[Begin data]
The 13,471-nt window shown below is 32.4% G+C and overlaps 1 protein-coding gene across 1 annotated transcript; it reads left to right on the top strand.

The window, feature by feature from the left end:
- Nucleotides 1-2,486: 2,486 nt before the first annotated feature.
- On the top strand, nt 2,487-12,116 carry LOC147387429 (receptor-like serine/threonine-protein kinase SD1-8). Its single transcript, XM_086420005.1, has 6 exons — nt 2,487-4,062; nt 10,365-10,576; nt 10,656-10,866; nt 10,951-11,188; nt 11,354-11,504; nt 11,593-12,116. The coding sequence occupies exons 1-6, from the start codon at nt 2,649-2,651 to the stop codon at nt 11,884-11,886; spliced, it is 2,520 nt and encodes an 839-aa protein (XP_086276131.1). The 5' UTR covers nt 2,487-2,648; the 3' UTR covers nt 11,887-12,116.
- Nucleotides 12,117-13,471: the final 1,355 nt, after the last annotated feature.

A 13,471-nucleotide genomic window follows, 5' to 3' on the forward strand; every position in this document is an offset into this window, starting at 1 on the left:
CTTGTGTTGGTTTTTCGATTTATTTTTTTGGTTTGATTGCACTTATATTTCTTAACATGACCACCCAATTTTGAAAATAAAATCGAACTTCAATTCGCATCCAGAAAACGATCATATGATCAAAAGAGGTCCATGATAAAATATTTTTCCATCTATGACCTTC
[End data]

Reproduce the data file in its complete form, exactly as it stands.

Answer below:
The 13,471-nt window shown below is 32.4% G+C and overlaps 1 protein-coding gene across 1 annotated transcript; it reads left to right on the top strand.

The window, feature by feature from the left end:
- Nucleotides 1-2,486: 2,486 nt before the first annotated feature.
- On the top strand, nt 2,487-12,116 carry LOC147387429 (receptor-like serine/threonine-protein kinase SD1-8). Its single transcript, XM_086420005.1, has 6 exons — nt 2,487-4,062; nt 10,365-10,576; nt 10,656-10,866; nt 10,951-11,188; nt 11,354-11,504; nt 11,593-12,116. The coding sequence occupies exons 1-6, from the start codon at nt 2,649-2,651 to the stop codon at nt 11,884-11,886; spliced, it is 2,520 nt and encodes an 839-aa protein (XP_086276131.1). The 5' UTR covers nt 2,487-2,648; the 3' UTR covers nt 11,887-12,116.
- Nucleotides 12,117-13,471: the final 1,355 nt, after the last annotated feature.

A 13,471-nucleotide genomic window follows, 5' to 3' on the forward strand; every position in this document is an offset into this window, starting at 1 on the left:
CTTGTGTTGGTTTTTCGATTTATTTTTTTGGTTTGATTGCACTTATATTTCTTAACATGACCACCCAATTTTGAAAATAAAATCGAACTTCAATTCGCATCCAGAAAACGATCATATGATCAAAAGAGGTCCATGATAAAATATTTTTCCATCTATGACCTTC